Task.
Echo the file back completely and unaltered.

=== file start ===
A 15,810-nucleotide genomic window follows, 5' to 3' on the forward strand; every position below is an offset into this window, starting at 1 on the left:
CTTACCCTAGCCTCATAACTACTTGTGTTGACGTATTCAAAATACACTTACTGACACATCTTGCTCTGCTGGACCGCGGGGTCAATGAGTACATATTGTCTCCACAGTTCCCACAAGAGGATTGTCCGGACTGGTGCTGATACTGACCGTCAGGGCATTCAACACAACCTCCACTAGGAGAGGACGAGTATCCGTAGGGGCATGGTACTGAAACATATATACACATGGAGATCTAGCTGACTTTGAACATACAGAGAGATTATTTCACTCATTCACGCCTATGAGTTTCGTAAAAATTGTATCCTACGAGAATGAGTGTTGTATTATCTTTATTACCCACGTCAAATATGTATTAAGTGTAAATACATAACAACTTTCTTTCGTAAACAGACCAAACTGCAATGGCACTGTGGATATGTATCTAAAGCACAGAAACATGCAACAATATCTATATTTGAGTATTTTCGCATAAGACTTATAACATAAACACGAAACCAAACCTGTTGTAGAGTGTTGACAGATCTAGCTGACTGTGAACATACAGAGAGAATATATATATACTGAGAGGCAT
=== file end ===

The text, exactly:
A 15,810-nucleotide genomic window follows, 5' to 3' on the forward strand; every position below is an offset into this window, starting at 1 on the left:
CTTACCCTAGCCTCATAACTACTTGTGTTGACGTATTCAAAATACACTTACTGACACATCTTGCTCTGCTGGACCGCGGGGTCAATGAGTACATATTGTCTCCACAGTTCCCACAAGAGGATTGTCCGGACTGGTGCTGATACTGACCGTCAGGGCATTCAACACAACCTCCACTAGGAGAGGACGAGTATCCGTAGGGGCATGGTACTGAAACATATATACACATGGAGATCTAGCTGACTTTGAACATACAGAGAGATTATTTCACTCATTCACGCCTATGAGTTTCGTAAAAATTGTATCCTACGAGAATGAGTGTTGTATTATCTTTATTACCCACGTCAAATATGTATTAAGTGTAAATACATAACAACTTTCTTTCGTAAACAGACCAAACTGCAATGGCACTGTGGATATGTATCTAAAGCACAGAAACATGCAACAATATCTATATTTGAGTATTTTCGCATAAGACTTATAACATAAACACGAAACCAAACCTGTTGTAGAGTGTTGACAGATCTAGCTGACTGTGAACATACAGAGAGAATATATATATACTGAGAGGCAT